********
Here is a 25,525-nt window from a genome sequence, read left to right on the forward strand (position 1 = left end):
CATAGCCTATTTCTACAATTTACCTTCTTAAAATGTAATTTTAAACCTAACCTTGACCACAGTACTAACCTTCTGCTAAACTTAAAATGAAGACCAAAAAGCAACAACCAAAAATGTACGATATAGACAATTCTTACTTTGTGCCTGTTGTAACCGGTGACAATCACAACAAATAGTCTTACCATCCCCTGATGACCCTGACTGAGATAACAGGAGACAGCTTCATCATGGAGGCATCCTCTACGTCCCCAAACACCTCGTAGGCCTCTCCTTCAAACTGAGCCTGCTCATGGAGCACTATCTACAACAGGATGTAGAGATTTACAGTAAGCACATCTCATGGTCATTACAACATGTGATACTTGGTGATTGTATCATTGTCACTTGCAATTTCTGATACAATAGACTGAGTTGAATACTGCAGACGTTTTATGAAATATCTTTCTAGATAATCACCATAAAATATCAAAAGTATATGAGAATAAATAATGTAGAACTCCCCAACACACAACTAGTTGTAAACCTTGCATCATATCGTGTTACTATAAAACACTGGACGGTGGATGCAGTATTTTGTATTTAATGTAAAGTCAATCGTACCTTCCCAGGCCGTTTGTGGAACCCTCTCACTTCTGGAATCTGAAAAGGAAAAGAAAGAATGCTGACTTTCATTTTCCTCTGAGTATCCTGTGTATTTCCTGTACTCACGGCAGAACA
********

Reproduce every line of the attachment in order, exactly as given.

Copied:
Here is a 25,525-nt window from a genome sequence, read left to right on the forward strand (position 1 = left end):
CATAGCCTATTTCTACAATTTACCTTCTTAAAATGTAATTTTAAACCTAACCTTGACCACAGTACTAACCTTCTGCTAAACTTAAAATGAAGACCAAAAAGCAACAACCAAAAATGTACGATATAGACAATTCTTACTTTGTGCCTGTTGTAACCGGTGACAATCACAACAAATAGTCTTACCATCCCCTGATGACCCTGACTGAGATAACAGGAGACAGCTTCATCATGGAGGCATCCTCTACGTCCCCAAACACCTCGTAGGCCTCTCCTTCAAACTGAGCCTGCTCATGGAGCACTATCTACAACAGGATGTAGAGATTTACAGTAAGCACATCTCATGGTCATTACAACATGTGATACTTGGTGATTGTATCATTGTCACTTGCAATTTCTGATACAATAGACTGAGTTGAATACTGCAGACGTTTTATGAAATATCTTTCTAGATAATCACCATAAAATATCAAAAGTATATGAGAATAAATAATGTAGAACTCCCCAACACACAACTAGTTGTAAACCTTGCATCATATCGTGTTACTATAAAACACTGGACGGTGGATGCAGTATTTTGTATTTAATGTAAAGTCAATCGTACCTTCCCAGGCCGTTTGTGGAACCCTCTCACTTCTGGAATCTGAAAAGGAAAAGAAAGAATGCTGACTTTCATTTTCCTCTGAGTATCCTGTGTATTTCCTGTACTCACGGCAGAACA